The developer Poe Cos. announced Monday that it has resumed plans for a $35 million mixed-use development in the Irish Hill neighborhood, citing newfound neighborhood and government support for the controversial project, which would include a grocery store, smaller shops and restaurants, and office space.
Poe pulled plans for the development in May after Jefferson Circuit Court Judge Kathleen Voor Montano ruled that the Metropolitan Sewer District hadn’t properly completed the review process for a permit it granted the developer. The ruling was in response to a suit filed by Tom Fitzgerald, director of the Kentucky Resources Council, on behalf of the Irish Hill Neighborhood Association, whose board of directors has opposed Poe’s plan to straighten a portion of Beargrass Creek that runs through the property, removing some 400 feet.
In a letter to neighbors, Steve Poe announced in May that his firm would instead build mini-warehouses on a portion of the site. Such a use would require less regulatory oversight.
But after meeting recently with city officials and some neighbors — and launching a concerted public-relations effort intended to create the impression that all but a handful of Irish Hill residents favored the plan — Poe reversed course again. “We felt like it wasn’t the right thing to do for us to punish the entire neighborhood, and that’s the way the neighborhood looked at … putting mini-warehouses there,” he told LEO Weekly Monday.
At issue is whether rerouting the creek would cause flooding in an area already prone to it. Jason Flickner, of the Kentucky Waterways Alliance, said Monday that losing the meandering parts of the creek — which Poe has said would interfere with his plans — would cause the water to move too quickly, leading to degradation of the banks and perhaps leaving the surrounding area vulnerable to erosion.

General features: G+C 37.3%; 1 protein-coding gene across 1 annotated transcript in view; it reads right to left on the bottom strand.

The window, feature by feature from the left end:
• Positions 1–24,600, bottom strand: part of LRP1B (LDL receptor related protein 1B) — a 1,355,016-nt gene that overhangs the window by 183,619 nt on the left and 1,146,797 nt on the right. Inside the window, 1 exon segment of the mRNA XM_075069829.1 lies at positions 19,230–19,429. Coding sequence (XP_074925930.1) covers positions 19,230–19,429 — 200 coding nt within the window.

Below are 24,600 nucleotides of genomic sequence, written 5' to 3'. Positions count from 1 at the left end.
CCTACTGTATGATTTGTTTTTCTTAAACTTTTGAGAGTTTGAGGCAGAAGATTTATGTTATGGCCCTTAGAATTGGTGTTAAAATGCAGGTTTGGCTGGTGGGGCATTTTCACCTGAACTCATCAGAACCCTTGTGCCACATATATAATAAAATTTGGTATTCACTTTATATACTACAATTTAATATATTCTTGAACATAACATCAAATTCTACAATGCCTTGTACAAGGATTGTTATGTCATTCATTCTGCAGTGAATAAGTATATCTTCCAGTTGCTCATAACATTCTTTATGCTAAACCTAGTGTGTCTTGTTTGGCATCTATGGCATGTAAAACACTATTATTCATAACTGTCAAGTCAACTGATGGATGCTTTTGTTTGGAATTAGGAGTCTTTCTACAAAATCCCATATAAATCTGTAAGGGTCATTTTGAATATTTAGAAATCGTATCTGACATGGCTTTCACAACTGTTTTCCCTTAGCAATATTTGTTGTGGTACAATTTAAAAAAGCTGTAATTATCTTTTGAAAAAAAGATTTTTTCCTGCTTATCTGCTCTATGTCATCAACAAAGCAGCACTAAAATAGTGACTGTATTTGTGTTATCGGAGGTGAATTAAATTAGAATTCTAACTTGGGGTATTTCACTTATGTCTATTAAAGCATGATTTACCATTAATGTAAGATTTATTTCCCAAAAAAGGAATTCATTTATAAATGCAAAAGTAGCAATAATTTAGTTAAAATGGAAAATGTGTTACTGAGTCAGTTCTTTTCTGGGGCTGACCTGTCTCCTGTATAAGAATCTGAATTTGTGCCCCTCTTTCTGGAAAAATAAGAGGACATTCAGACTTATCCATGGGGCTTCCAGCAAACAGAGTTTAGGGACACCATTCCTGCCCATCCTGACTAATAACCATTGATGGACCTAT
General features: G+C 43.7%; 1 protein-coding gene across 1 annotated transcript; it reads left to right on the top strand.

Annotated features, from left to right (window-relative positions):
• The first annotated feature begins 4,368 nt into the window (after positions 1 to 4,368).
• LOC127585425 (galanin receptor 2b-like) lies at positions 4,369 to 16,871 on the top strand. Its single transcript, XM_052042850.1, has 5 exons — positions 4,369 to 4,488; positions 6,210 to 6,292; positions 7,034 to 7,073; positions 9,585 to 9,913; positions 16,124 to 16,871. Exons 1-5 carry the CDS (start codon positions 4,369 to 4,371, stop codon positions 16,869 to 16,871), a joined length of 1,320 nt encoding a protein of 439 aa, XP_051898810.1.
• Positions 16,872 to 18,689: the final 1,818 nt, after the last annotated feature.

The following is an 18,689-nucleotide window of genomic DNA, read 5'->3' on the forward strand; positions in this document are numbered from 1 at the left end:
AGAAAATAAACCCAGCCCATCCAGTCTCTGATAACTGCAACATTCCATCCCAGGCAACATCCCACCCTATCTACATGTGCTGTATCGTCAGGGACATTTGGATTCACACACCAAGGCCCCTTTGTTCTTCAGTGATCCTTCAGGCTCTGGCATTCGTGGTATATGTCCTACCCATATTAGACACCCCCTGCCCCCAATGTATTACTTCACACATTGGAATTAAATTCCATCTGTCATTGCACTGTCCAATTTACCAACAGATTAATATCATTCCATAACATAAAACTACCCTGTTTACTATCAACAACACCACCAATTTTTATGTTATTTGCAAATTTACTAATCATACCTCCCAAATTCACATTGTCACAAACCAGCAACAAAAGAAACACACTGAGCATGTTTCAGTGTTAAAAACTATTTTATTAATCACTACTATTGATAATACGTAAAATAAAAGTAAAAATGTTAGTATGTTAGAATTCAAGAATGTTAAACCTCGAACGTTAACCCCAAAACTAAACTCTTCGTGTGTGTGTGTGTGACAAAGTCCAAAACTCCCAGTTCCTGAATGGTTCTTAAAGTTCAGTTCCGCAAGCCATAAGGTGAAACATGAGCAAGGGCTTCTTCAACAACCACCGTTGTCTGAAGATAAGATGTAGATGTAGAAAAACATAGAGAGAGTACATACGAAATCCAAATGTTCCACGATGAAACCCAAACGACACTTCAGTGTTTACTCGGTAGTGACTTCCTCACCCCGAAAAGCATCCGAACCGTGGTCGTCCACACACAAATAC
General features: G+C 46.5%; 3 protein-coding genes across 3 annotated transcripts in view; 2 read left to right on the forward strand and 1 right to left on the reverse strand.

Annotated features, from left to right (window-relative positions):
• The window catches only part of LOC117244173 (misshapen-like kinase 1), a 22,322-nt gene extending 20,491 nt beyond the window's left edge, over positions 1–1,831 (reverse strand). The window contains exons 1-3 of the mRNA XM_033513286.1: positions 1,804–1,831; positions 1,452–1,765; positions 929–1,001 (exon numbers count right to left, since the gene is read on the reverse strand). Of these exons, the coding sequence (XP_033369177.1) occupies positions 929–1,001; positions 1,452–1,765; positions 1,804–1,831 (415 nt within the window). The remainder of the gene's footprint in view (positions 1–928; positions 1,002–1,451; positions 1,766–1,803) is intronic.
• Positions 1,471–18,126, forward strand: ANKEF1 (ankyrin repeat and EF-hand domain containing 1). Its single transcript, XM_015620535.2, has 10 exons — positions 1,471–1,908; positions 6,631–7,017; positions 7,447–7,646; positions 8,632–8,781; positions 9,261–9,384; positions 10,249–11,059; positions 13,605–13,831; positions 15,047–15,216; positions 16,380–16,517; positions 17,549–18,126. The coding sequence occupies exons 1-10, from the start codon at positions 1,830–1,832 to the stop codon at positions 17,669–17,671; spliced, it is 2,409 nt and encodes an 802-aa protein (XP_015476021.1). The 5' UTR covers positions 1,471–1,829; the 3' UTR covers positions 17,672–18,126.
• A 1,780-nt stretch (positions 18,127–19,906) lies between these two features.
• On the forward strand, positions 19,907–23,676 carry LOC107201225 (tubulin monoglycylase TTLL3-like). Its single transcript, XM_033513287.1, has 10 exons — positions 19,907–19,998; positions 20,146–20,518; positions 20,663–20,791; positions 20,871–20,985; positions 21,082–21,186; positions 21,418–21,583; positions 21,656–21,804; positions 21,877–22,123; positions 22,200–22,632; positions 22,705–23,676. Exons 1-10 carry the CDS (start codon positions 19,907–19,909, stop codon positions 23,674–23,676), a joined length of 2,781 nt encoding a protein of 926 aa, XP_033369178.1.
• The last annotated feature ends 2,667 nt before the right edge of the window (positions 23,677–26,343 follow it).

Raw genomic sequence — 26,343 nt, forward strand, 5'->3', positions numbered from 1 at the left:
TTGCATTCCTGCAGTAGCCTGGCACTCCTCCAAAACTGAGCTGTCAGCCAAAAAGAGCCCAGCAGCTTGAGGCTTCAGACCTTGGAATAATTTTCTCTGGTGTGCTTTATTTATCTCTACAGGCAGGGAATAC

On Monday, Fitzgerald said he filed a request with the state Division of Water for an inspection of the property. A press release issued the same day by Poe Cos. referred to the creek as “contaminated,” which, if true, Fitzgerald said, he would push for the company to clean it up. He said he has seen studies that say there is no deep contamination in the creek.
“My sense is that the PR firm obviously would not exaggerate the extent of the pollution on the property in order to justify moving the creek,” he said somewhat sarcastically.
As well, Fitzgerald said Poe’s mini-warehouse proposal showed that there is no so-called extreme hardship, which must be demonstrated to move any perennial stream in Kentucky. He called the proposal “fairly conclusive of the fact that there are other uses” that do not require rerouting the creek.